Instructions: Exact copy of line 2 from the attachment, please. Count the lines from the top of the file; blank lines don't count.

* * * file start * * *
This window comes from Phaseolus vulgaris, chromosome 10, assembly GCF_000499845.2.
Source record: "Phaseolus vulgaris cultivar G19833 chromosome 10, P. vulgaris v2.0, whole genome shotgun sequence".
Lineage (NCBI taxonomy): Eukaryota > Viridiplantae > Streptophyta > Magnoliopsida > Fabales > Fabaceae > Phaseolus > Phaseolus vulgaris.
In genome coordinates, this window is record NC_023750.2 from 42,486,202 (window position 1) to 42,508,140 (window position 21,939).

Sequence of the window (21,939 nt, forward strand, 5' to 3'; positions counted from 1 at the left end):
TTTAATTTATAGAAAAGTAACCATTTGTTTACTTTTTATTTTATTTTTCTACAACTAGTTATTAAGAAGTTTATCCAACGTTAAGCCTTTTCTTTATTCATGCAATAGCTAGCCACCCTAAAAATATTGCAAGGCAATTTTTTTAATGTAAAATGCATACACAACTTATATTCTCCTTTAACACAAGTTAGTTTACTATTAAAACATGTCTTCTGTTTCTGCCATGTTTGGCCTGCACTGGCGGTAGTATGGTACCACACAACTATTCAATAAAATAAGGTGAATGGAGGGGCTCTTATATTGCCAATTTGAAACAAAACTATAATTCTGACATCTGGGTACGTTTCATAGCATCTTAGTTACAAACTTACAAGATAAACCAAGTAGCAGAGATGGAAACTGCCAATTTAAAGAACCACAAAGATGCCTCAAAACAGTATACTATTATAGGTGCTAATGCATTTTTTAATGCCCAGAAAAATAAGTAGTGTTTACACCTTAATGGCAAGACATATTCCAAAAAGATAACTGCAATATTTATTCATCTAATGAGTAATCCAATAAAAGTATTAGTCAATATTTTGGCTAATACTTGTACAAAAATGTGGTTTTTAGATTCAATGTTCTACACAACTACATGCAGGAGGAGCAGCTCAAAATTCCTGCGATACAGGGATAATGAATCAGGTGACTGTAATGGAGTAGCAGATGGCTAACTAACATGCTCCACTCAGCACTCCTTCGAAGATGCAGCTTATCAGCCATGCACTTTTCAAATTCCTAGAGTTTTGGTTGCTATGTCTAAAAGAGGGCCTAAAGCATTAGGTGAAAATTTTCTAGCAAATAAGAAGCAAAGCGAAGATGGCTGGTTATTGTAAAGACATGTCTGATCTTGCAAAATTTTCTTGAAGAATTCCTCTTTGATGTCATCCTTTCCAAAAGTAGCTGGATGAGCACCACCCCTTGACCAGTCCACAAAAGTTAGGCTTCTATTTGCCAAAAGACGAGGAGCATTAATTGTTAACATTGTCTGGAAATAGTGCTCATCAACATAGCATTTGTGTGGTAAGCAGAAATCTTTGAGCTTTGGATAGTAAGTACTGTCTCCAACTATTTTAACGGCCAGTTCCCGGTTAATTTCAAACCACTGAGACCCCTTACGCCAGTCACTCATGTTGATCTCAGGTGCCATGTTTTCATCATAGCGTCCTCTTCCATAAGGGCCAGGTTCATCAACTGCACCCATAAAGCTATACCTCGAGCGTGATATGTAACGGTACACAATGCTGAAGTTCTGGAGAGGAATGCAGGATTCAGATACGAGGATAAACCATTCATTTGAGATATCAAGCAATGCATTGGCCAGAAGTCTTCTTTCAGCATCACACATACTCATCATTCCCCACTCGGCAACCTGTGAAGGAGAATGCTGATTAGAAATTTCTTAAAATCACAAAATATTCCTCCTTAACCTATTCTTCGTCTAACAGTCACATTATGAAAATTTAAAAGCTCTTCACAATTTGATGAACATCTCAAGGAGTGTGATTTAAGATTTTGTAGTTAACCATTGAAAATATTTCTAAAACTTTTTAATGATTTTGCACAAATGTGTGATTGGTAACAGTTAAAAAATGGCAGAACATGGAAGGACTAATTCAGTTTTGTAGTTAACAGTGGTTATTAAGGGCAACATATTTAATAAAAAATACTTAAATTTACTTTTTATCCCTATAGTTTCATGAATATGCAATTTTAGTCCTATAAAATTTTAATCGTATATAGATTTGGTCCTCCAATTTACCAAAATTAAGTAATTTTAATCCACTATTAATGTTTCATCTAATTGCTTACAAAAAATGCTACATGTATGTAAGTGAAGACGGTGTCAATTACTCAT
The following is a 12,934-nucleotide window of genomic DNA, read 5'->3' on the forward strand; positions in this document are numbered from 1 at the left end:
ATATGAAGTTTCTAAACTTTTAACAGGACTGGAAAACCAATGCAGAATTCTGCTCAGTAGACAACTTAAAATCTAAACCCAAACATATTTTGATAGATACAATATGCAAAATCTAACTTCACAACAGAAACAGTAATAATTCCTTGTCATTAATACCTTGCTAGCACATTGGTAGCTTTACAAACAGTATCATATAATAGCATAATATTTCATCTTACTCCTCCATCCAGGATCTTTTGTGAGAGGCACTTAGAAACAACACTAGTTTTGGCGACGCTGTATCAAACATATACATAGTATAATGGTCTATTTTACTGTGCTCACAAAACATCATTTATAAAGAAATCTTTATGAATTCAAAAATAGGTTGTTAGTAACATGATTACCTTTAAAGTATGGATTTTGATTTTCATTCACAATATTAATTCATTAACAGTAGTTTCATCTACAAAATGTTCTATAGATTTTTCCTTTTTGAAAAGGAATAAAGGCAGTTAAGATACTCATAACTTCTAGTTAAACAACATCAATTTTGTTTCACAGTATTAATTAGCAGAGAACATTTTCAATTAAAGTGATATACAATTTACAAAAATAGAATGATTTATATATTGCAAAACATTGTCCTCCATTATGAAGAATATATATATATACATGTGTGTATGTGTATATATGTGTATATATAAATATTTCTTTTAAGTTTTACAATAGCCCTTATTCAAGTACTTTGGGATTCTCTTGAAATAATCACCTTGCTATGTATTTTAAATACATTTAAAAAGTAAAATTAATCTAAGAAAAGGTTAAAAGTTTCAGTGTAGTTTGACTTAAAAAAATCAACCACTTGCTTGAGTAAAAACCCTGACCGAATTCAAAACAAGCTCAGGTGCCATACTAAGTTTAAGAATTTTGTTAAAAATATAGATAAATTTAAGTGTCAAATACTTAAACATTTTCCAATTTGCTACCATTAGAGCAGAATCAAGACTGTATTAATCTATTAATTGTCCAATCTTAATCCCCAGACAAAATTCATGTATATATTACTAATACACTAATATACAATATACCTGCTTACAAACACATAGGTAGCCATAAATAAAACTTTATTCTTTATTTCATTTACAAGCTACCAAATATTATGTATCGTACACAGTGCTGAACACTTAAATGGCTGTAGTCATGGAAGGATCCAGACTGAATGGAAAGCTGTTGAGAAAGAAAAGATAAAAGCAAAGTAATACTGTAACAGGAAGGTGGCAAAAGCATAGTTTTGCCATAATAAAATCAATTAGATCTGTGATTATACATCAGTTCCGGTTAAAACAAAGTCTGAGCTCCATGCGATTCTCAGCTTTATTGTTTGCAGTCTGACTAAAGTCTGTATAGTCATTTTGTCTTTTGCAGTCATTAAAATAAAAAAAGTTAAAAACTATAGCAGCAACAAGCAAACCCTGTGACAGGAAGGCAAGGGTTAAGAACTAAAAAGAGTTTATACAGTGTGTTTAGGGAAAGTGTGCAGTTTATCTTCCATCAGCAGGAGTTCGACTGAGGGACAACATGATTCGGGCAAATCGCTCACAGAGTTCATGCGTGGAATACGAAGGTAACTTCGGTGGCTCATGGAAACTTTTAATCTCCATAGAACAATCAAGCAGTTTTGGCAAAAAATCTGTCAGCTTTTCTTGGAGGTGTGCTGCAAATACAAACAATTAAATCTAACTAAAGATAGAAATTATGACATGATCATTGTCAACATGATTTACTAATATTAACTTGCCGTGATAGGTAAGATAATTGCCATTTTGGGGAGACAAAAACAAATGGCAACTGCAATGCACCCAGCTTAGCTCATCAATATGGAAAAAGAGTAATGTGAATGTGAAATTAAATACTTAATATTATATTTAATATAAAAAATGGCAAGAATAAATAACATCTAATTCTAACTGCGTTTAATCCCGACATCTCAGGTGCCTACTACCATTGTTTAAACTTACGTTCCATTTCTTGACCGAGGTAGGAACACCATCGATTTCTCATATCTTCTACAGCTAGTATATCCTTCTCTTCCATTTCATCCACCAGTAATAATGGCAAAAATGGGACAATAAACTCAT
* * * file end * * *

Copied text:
Source record: "Phaseolus vulgaris cultivar G19833 chromosome 10, P. vulgaris v2.0, whole genome shotgun sequence".